Vertical Sleeve Gastrectomy
Vertical Sleeve Gastrectomy is a purely restrictive operation that generates weight loss by limiting the amount of food (and therefore calories) that can be eaten. The stomach is restricted by dividing it vertically and removing 85 percent or more, without bypassing the intestines or causing any gastrointestinal malabsorption.
The procedure significantly reduces the size of the stomach — eliminating the portion that produces the hormone that stimulates hunger (Ghrelin) — but still allows the stomach to function normally so most food items can be consumed, although in small amounts. By avoiding the intestinal bypass, the chance of intestinal obstruction, anemia, osteoporosis, protein deficiency and vitamin deficiency are almost eliminated, making the surgery an appealing option for people with existing anemia, Crohn's disease and numerous other conditions that make them too high risk for intestinal bypass procedures.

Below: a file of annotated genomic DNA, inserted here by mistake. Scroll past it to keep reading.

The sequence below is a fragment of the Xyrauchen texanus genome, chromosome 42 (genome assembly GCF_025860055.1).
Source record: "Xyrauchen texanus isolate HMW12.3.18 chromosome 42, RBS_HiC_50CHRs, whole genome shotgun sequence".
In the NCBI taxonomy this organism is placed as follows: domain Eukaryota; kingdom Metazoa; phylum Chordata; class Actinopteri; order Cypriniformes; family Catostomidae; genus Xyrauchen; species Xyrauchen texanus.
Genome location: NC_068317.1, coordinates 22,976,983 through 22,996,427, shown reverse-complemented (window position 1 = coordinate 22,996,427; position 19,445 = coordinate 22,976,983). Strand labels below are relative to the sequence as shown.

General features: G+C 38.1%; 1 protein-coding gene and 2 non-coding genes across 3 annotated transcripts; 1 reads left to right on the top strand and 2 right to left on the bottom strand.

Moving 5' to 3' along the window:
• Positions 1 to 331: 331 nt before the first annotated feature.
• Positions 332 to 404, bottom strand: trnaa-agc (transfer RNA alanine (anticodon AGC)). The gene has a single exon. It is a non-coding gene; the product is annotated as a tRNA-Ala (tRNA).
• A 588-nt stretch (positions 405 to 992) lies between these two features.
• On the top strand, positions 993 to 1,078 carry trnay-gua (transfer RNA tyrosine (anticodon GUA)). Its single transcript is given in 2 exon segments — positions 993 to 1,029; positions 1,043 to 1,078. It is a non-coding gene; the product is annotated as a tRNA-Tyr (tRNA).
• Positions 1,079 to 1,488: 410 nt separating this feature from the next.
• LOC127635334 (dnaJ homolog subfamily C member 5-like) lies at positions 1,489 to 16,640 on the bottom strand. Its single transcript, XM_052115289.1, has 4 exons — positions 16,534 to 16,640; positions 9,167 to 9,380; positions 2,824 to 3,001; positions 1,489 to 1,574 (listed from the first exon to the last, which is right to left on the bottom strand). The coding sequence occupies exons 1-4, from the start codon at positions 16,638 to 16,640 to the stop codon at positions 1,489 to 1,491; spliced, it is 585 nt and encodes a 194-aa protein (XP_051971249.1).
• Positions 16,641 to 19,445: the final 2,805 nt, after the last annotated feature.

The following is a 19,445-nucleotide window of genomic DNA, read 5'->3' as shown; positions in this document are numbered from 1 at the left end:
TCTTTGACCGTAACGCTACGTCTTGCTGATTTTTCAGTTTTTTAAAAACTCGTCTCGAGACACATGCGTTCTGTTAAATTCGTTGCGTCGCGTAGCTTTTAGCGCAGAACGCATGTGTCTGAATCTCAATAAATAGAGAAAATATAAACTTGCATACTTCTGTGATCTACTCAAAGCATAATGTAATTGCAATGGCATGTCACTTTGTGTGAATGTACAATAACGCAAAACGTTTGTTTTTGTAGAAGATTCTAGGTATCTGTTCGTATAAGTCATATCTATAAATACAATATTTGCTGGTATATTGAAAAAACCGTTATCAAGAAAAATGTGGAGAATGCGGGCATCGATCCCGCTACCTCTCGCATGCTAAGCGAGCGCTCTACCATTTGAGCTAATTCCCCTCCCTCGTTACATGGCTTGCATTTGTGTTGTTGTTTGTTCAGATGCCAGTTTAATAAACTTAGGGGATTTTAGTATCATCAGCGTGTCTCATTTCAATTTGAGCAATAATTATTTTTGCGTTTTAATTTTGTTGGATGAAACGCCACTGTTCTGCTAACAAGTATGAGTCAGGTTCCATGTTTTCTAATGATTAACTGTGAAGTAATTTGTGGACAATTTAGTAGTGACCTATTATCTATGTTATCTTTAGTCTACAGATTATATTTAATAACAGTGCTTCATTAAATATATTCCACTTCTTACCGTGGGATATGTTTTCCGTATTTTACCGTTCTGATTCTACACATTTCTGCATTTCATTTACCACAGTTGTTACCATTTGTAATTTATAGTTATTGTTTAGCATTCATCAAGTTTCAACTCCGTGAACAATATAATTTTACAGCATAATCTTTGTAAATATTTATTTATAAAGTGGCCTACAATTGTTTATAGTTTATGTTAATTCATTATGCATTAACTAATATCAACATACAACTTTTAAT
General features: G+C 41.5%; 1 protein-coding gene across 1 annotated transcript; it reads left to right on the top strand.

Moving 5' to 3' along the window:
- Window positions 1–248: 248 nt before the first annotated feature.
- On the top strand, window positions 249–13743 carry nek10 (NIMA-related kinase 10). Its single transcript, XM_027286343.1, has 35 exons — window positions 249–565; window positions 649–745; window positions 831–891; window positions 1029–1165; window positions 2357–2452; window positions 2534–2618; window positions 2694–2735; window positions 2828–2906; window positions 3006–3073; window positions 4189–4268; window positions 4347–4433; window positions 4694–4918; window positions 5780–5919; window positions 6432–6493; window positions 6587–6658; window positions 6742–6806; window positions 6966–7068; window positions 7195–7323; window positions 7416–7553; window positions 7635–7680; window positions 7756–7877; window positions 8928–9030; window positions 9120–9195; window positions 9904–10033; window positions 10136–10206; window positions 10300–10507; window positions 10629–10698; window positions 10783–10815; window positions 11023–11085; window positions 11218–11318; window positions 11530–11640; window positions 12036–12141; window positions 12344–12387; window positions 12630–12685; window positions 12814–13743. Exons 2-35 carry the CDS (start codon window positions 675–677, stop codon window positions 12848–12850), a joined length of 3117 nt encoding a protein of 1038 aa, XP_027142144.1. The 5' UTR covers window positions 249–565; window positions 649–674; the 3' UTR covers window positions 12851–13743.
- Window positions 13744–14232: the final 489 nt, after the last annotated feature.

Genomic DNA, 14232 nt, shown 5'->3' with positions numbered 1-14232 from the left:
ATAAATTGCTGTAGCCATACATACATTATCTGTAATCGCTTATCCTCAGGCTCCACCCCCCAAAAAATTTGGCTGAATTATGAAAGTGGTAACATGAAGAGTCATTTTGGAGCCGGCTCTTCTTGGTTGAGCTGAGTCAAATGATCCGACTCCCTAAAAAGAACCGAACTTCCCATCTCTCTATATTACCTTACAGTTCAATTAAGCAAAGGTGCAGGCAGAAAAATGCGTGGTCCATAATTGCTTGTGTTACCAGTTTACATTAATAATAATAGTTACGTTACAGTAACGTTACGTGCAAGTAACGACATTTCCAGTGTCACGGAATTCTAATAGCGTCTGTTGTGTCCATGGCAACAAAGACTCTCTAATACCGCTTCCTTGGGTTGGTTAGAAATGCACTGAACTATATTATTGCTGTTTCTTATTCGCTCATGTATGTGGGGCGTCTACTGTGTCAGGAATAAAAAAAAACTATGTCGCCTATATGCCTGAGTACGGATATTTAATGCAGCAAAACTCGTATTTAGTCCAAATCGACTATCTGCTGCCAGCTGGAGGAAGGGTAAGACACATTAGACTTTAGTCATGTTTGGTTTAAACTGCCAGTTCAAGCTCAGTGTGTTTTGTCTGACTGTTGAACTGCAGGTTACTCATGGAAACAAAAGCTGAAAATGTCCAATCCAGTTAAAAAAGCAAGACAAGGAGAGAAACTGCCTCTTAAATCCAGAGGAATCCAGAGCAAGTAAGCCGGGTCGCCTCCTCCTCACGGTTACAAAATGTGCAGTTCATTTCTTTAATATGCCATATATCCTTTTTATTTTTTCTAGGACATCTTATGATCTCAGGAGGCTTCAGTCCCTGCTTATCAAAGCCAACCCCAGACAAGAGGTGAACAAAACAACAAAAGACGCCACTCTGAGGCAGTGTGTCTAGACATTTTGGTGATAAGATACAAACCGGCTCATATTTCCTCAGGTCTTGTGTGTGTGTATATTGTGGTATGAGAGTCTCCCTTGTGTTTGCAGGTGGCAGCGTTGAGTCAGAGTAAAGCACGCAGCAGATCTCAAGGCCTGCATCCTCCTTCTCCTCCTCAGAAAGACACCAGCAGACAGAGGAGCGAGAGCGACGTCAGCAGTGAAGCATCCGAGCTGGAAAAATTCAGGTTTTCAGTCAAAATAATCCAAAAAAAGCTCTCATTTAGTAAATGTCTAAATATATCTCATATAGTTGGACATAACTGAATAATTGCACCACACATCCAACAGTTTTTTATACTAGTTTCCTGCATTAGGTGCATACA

On average, patients who undergo the Vertical Sleeve Gastrectomy procedure experience a 60 to 80 percent loss of excess weight. It is currently indicated as an alternative to the Adjustable Gastric Banding procedure for lower weight patients and as a safe option for patients with a higher BMI.